Data security is a relatively new field and one that the majority of us need to learn more about. It turns out that while government information is of great interest to hackers and cyber thieves, the average person’s data is also intriguing. It’s hard to believe that simple personal pieces of information can be used in fraud to earn people a crazy amount of money, but they can. Not only can our data be used in criminal activity, but it also contains private and personal information we might not want to share. The following will explore some of the things that you can do to help protect your data while you’re browsing the internet, interacting with your social circle, and shopping online.

Of course, it’s important to note that if you feel you’ve been particularly targeted, if you’ve had experiences online that have left you feeling unsafe, or you have any reason to suspect that your data might have been tampered with, reach out to the local authorities. Cybercrime is still a crime.

Who Needs To Think About Securing Their Online Data?

You might be wondering if this article applies to you. It almost certainly does. If you’ve ever filed your taxes, gone to the doctor, made a phone call, interacted with anything on a social media platform, used smartphone GPS, or worn a fitness tracker, you have data out in the ether. This is data that people can mine and use to accomplish heinous ends.

Rethink Your Search Engines

This is one of the biggest ways you can protect yourself without having to alter pretty much anything in your day-to-day life. Most search engines collect your data under the guise of wanting to be better at predicting advertisements. They’re also selling this data to organizations that use it to do everything from sell you things to sway your opinion in political elections. It might be tricky at first to adjust to a new search engine if you have years of habits built around another one. If you’re struggling, just remember what it was like when you switched phones—at first, none of the buttons were in the right space, but months later, you can do pretty much anything you need to without looking. It takes a week or so to get in the habit of a new search engine.

Understand Who Has Access To Your Digital Storage

Cloud storage services are all the rage because they take up no space on your device. Instead, the images, videos, music, and documents you want to hold onto are kept in a virtual cloud. Typically, this is done without your knowledge until you realize that the cloud you’re granted for free is full, and you need to pay to upgrade it and have more storage space. Yes, it can seem convenient at first, but hackers know there is precious information floating in the digital clouds. Research Google Drive security or the encryption standards of whichever cloud service you’re using. This can help you determine what you’ll keep on the cloud and what you’ll keep stored elsewhere. You might even want to seek out alternatives to the standard cloud storage options.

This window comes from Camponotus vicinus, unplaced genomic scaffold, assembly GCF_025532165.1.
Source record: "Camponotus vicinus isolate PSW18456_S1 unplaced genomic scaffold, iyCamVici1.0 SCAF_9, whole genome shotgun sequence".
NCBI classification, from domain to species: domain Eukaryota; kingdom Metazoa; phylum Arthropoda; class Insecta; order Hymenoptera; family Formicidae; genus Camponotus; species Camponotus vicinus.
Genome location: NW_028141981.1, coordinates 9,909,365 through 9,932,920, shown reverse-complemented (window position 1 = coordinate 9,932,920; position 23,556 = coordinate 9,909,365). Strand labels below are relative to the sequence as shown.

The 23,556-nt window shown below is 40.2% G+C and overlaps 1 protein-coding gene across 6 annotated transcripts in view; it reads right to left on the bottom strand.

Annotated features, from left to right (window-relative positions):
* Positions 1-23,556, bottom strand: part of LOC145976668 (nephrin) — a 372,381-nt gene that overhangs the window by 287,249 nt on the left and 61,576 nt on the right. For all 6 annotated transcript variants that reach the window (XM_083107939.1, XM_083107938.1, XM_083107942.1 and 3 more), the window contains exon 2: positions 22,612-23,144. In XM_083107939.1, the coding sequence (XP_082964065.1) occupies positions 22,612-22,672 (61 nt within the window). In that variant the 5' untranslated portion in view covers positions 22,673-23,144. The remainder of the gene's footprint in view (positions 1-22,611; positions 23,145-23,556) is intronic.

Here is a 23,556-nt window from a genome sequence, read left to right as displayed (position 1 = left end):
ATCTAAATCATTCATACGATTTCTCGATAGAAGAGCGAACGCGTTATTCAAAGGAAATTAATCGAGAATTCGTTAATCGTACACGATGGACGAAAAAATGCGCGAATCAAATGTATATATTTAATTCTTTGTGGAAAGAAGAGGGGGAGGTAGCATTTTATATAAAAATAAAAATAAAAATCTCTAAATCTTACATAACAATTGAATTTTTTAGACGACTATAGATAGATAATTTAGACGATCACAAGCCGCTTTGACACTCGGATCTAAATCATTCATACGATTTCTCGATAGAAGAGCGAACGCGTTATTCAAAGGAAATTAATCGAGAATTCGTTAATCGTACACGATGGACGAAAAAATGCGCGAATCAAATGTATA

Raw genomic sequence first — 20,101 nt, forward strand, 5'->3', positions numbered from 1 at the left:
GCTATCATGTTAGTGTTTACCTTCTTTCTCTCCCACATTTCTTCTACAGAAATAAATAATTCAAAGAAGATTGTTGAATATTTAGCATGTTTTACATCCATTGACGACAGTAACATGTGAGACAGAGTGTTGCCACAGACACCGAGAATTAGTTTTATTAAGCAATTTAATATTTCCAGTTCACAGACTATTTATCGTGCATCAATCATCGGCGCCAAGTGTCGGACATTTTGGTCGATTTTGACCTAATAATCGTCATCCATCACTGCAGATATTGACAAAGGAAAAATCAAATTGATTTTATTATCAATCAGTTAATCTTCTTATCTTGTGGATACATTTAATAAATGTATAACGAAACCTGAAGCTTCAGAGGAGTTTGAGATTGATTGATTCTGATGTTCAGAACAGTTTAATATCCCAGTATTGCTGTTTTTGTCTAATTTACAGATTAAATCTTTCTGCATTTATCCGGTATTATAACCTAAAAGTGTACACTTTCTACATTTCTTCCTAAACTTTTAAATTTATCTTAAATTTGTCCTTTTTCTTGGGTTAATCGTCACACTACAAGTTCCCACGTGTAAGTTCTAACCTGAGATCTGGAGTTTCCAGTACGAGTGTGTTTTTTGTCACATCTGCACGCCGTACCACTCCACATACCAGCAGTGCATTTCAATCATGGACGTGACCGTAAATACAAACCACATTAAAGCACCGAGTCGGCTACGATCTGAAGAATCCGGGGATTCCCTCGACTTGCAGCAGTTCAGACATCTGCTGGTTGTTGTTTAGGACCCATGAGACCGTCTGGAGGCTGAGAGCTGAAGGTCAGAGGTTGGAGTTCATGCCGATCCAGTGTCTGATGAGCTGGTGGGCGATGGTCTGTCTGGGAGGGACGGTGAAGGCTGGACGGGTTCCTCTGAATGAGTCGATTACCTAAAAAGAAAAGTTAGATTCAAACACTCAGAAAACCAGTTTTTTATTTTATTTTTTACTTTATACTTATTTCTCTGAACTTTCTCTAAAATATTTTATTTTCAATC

Consider Your Communication Lines

The messages, phone calls, and video calls you send might not be as private as you’d like to think. The communications you’re having with friends and family members might be accessed, read, and interpreted as data that can help companies better predict your behavior and sway your impression in their favor. Take some time to figure out whether your messages are actually private. Most people decide to go with a secure communication app like Signal after learning about what is actually going on with their messages.

Look Into A VPN

A VPN is a great tool to help all aspects of your online security. Basically, the VPN is what tells everything on the internet that is asking (and make no mistake, most things on the internet are asking) where you are. Any device you have can be given another VPN that misleads hackers and those prying about your location. For example, the device this article is being written on thinks we’re in Denmark. We’re not in Denmark.

The above tips and tricks are an excellent way to begin protecting your precious data. Of course, the more you read into the details of data rights and data privacy, the more you’re going to understand how your habits and practices can be tweaked to keep you safer. Each person has specific ways they put themselves at risk depending on their online behavior. Keep educating yourself and keep updating your habits to suit what you’ve learned.

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